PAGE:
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 Anyway, snowHeads is much more fun if you do.
Anyway, snowHeads is much more fun if you do.
Hmm something suitable, V8 and automatic... Perfect!

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@Richard_Sideways, Harsh. Laughing
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Harry Flashman wrote:
And has anyone else had such a complicated knee injury?


My mum, she's never skied again... well to be honest she's never skied full stop. She did it rolling on a pine cone.
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 After all it is free Go on u know u want to!
After all it is free Go on u know u want to!
@blahblahblah, WHAT?!? It's good in traffic, plenty of room in the back, and he won't get stung for parking at the hospital.
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You'll get to see more forums and be part of the best ski club on the net.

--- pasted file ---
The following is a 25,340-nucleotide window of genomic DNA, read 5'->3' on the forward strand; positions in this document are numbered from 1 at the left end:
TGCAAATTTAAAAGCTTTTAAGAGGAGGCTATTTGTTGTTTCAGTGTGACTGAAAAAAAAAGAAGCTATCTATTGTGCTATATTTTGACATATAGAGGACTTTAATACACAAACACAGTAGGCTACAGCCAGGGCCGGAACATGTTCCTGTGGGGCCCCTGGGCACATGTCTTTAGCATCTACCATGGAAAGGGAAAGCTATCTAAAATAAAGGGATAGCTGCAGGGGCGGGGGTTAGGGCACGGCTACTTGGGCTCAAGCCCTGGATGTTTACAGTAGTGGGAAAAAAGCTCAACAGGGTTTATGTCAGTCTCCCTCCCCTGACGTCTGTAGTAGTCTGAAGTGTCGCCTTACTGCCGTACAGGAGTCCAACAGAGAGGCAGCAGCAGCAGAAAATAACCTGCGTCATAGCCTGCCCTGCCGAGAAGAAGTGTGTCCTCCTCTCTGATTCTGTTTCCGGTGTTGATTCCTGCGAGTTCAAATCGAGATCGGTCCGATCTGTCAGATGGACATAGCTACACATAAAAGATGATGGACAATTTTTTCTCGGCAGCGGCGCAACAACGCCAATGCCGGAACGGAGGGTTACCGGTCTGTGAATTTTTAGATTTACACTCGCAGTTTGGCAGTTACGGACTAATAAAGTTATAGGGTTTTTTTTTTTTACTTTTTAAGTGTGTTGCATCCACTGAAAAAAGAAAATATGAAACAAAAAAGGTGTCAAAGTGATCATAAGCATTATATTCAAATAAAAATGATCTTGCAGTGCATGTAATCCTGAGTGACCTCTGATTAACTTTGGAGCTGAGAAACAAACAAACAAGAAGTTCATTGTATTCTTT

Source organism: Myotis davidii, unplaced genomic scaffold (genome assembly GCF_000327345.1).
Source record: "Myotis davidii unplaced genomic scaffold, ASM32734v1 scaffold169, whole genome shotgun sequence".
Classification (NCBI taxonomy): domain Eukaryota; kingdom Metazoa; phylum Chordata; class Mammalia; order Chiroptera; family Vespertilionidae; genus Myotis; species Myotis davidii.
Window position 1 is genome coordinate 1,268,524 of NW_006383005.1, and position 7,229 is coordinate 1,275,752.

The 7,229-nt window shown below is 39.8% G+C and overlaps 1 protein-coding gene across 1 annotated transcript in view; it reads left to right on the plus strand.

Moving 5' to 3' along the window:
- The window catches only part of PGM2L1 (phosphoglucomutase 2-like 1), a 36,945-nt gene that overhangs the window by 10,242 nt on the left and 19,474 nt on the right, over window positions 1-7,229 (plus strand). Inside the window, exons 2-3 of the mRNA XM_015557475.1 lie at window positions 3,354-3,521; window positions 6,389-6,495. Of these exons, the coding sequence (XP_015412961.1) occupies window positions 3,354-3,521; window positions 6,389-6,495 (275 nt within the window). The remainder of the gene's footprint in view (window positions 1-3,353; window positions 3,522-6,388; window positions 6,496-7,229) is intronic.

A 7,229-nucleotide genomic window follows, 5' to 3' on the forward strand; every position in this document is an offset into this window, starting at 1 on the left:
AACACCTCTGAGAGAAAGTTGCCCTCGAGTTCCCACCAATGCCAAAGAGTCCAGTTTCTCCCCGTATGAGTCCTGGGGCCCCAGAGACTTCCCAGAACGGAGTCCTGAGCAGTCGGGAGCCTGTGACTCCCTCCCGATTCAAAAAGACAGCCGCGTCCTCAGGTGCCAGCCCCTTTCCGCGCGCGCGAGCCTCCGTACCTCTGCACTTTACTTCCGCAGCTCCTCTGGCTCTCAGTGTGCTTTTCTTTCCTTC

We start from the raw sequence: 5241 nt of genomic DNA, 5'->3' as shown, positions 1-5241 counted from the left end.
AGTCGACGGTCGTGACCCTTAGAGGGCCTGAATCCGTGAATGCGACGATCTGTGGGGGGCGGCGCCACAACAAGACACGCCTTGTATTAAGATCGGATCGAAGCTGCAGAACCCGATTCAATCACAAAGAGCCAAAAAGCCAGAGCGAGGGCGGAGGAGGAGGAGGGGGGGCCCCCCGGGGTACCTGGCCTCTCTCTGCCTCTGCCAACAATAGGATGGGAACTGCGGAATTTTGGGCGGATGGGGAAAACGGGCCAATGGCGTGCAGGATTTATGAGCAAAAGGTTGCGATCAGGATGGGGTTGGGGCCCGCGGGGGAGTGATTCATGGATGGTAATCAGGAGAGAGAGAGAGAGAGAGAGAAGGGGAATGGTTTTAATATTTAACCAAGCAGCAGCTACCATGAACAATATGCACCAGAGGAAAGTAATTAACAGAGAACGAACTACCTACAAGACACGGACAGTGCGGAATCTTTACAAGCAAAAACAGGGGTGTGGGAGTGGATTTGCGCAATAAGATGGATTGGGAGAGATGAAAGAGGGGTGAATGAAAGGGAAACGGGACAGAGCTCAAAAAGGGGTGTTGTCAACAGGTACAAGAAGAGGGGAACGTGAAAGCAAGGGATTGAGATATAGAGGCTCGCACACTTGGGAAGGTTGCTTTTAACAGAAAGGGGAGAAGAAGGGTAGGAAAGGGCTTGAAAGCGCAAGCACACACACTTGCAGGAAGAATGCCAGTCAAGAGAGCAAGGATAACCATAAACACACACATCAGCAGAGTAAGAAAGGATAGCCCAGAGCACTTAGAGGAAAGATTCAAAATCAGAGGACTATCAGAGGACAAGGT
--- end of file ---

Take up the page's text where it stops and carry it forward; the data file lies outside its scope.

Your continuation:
@Harry Flashman, A lad I coached suffered the same "Terrible Triad" and it took him about 14 months to get back playing again. Another 12 months on and he has just signed a terrific deal with a Premiership rugby side. Yes it will be hard work, but there is a very good chance you will ski again at your current level.
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Thanks Frosty.
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@Harry Flashman, My sympathies. I understand "gutted". Though I'm obviously not as expert or experienced as you, just a mere mature piste rat, I had great plans for doing a lot more in the coming months and years, both on snow and otherwise (e.g. climbing/mountain walking) until I had my ACLs and MCLs taken out (I'm told not menisci, per MRI). I have also discovered how many things I love doing as hobbies or socially require good funcitoning, rotating, pain-free knees!
I was told at the time, when the MRI was done, that I had completely ruptured ( as in torn apart) both ACLs and badly "ruptured" (which seemingly can mean all kinds of things from strain to tear to utterly gone in various ways) both MCLs badly. Blinking painful and swollen, anyways: though could balance and weight bear, could not bear anything touching my knees at all and couldn't bend or stretch them at all for several days to weeks.